Busting Myths About Naloxone
By Jonathan Springston, Editor, Relias Media
Naloxone, an emergency opioid overdose reversal agent, is a vital tool for healthcare providers. However, access is limited in certain communities, and the FDA recently addressed a few obstacles that may prevent the appropriate distribution and administration of naloxone.
For instance, while naloxone requires a prescription, 42 states and the District of Columbia allow pharmacists to dispense naloxone under a standing order, which replaces a personal prescription.
“Some states also have given pharmacists direct authority to prescribe and sell naloxone to consumers,” the FDA wrote. “Still, many pharmacists may be unaware of the standing orders and direct authority in their states or are unwilling to provide all forms of naloxone to consumers without an individual prescription.”
Another naloxone misperception: Only trained healthcare professionals can administer the injectable form in a proper healthcare setting. “All three forms of naloxone are FDA-approved and may be considered as options for community distribution and use by individuals with or without medical training to stop or reverse the effects of an opioid overdose,” the FDA explained.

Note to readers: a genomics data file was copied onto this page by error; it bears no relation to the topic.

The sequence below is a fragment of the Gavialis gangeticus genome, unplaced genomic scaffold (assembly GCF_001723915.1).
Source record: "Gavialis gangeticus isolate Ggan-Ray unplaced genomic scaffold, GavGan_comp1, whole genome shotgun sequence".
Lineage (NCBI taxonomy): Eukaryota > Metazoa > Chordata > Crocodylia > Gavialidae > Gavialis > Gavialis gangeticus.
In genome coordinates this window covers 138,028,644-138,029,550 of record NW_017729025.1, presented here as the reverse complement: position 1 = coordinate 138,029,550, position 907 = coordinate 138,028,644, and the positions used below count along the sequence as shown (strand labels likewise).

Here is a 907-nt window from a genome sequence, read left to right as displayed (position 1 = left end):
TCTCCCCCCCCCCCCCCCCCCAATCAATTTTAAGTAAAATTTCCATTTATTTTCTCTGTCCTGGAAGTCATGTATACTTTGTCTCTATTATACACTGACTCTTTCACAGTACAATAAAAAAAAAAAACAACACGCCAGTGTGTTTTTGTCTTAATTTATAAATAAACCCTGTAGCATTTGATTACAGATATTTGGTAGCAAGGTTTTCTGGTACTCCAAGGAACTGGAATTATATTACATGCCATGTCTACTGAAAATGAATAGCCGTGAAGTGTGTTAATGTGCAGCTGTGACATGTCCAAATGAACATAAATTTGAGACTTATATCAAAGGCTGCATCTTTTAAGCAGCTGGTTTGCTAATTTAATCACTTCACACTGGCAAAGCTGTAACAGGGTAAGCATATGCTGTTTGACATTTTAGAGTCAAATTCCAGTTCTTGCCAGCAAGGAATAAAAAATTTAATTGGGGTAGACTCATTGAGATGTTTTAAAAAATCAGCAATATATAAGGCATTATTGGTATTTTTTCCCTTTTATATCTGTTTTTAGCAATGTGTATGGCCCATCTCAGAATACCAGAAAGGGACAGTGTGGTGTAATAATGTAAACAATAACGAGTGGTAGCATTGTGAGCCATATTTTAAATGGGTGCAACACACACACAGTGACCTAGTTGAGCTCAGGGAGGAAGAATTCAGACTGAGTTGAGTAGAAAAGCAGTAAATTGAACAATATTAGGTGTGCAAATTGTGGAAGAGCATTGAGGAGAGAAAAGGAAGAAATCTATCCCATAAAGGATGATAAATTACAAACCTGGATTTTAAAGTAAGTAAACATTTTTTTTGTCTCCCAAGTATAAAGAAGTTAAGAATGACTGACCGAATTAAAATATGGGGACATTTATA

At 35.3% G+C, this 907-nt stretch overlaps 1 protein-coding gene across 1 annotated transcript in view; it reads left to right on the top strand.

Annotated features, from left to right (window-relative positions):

Indeed, there is broad agreement that naloxone access is a key tactic in the battle against the opioid epidemic. Earlier this month, the American Medical Association released a national roadmap highlighting six areas where relevant stakeholders can act, including expanding access to naloxone.
Still, while access to naloxone has improved in recent years, the CDC recently released data showing that much work remains. For example, while prescriptions for naloxone doubled from 2017 to 2018, the number of naloxone prescriptions per every high-dose opioid prescription remained low, with only one naloxone prescription dispensed for every 70 high-dose opioid prescriptions. Rural counties were nearly three times more likely to be low prescribers vs. metropolitan counties. Further, pharmacies in one out of every 12 counties dispensed high-dose opioids but did not dispense naloxone.